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In 1976, significant quantities of oil were discovered offshore northwest of Palawan Island by a Philippine-American consortium led by Philippines-Cities Service, Inc. This was the first commercial oil found in the Philippine Islands.
Other exploration companies had decided that there was no commercial oil in the Philippines. They fell prey to a situation Wallace E. Pratt, who began his career in 1909 in the Philippines, later described: "There are many instances where our knowledge, supported in come cases by elaborate and detailed studies...has convinced us that no petroleum resources were present in areas which subsequently became sites of important oil fields." As an example, he mentioned some of the world's best exploration companies who concluded, "There is no oil in Arabia," shortly before the first major Arabian discoveries. More recent examples are the North Sea and offshore eastern Canada. Wallace E. Pratt implied that an oil explorer's chances of success will improve if he or she uses exploration and sci ntific knowledge to discover what is unknown to others.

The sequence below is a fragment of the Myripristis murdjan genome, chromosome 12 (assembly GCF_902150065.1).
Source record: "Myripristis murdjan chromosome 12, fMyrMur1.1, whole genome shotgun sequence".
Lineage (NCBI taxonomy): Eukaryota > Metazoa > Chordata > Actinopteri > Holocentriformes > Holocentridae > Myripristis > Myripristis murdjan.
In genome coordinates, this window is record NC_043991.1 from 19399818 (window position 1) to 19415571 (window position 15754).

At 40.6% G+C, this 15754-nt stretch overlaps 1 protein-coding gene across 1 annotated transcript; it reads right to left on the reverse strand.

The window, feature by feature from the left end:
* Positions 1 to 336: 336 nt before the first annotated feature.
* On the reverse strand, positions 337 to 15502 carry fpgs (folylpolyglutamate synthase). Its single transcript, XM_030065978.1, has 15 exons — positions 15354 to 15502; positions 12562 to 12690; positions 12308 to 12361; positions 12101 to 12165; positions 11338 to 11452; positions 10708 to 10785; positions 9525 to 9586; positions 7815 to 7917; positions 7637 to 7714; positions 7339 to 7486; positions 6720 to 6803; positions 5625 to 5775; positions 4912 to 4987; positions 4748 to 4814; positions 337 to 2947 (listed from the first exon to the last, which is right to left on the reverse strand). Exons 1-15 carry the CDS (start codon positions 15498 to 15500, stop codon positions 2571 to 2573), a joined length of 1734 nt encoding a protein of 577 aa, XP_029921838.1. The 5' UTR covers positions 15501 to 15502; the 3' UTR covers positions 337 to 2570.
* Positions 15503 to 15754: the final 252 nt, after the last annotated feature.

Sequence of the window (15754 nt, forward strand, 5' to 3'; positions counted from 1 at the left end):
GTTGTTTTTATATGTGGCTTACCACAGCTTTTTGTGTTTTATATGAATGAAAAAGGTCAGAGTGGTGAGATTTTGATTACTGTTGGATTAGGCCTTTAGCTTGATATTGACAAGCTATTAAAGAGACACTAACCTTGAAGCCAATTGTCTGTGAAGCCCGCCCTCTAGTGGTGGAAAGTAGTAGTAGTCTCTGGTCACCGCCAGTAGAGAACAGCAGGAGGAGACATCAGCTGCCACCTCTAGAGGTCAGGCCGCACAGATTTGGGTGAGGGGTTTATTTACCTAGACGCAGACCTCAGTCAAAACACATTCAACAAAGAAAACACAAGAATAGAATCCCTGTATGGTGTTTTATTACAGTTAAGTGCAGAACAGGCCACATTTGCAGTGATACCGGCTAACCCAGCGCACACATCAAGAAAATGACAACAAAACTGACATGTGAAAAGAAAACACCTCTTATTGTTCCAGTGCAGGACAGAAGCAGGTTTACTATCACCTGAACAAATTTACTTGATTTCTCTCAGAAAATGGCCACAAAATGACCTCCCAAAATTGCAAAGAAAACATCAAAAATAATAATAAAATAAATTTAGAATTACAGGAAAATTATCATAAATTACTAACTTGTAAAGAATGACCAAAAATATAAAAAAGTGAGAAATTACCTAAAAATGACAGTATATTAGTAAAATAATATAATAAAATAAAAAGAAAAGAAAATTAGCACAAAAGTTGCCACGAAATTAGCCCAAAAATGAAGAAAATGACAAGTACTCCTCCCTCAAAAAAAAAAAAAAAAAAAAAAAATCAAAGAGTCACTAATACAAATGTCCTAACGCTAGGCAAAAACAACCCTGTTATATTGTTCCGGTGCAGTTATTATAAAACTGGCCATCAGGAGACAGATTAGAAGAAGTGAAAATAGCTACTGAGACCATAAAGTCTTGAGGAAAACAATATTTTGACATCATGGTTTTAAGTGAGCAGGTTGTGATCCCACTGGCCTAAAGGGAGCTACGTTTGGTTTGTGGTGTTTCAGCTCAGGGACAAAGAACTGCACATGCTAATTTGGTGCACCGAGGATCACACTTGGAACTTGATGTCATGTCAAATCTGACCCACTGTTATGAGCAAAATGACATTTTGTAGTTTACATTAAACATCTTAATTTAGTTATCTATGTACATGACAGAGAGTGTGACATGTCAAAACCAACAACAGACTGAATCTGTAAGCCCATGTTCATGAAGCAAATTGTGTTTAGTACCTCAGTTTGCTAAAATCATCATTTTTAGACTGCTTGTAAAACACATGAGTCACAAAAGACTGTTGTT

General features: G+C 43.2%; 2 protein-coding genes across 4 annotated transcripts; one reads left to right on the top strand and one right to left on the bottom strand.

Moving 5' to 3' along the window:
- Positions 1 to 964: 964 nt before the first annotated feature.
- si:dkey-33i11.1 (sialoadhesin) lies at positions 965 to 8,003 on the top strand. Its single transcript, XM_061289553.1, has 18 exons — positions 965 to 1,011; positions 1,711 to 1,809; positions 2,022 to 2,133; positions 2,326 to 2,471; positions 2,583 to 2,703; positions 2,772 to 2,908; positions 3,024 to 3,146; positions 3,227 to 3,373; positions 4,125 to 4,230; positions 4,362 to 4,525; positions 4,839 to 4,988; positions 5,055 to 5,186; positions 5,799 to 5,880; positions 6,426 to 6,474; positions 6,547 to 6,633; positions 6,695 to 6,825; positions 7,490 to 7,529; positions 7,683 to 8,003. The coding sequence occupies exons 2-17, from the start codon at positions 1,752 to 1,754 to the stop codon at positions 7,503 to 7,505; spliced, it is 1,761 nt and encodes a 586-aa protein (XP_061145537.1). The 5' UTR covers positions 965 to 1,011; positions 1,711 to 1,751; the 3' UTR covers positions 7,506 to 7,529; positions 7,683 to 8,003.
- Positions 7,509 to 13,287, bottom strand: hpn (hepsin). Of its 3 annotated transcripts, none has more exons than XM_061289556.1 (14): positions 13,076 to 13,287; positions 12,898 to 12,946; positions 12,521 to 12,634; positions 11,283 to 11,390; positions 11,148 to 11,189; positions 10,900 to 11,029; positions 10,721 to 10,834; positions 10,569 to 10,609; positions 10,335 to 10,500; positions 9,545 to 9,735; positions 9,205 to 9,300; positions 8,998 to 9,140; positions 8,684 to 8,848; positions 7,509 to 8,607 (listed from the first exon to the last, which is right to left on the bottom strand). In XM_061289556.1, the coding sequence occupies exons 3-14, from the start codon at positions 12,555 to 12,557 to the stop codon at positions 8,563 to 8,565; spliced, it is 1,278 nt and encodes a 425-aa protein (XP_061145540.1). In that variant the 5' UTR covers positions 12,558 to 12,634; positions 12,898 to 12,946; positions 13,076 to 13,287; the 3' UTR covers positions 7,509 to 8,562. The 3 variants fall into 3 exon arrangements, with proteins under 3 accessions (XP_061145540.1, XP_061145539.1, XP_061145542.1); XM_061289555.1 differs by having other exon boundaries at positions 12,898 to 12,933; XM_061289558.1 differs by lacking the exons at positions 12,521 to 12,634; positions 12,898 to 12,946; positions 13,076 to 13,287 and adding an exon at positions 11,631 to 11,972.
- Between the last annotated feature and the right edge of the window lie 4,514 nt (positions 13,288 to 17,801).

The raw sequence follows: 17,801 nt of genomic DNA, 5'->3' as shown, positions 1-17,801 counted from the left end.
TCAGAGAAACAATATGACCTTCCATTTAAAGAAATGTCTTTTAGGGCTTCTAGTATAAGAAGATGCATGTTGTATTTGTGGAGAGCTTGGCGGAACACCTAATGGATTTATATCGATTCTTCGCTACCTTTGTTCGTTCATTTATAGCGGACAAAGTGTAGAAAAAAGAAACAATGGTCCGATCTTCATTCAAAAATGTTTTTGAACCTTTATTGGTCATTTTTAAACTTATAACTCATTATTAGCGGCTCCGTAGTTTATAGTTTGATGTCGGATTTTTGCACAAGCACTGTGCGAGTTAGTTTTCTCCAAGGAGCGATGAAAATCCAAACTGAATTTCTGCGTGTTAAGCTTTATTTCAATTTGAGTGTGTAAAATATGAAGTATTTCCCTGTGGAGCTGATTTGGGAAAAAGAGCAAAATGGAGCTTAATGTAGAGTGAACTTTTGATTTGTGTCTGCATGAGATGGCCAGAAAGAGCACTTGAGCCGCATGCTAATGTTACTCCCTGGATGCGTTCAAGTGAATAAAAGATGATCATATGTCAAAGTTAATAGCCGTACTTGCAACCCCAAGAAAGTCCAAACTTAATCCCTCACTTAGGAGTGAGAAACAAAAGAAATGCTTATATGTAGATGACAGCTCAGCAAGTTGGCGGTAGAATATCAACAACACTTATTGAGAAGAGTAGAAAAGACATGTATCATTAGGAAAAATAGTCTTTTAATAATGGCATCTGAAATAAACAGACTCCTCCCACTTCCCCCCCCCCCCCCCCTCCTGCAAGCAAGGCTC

Some explorers are blinded by the negative implications of the same knowledge that successful explorers use to find important oil fields. The Palawan discoveries are examples of successful use of knowledge. Recognition that the Philippine Islands are a "tectonic railroad siding" may be the key to future exploration success. These islands are continental fragments, each with its own individual geologic characteristics, that have
moved from elsewhere to their present positions along a major strike-slip zone. Play concepts can be developed in the Philippines for continental fragments in each of the three major present-day tectono-stratigraphic systems that are dominated by strike-slip, but include subduction and extension tectonics, with both carbonate and clastic sediments.
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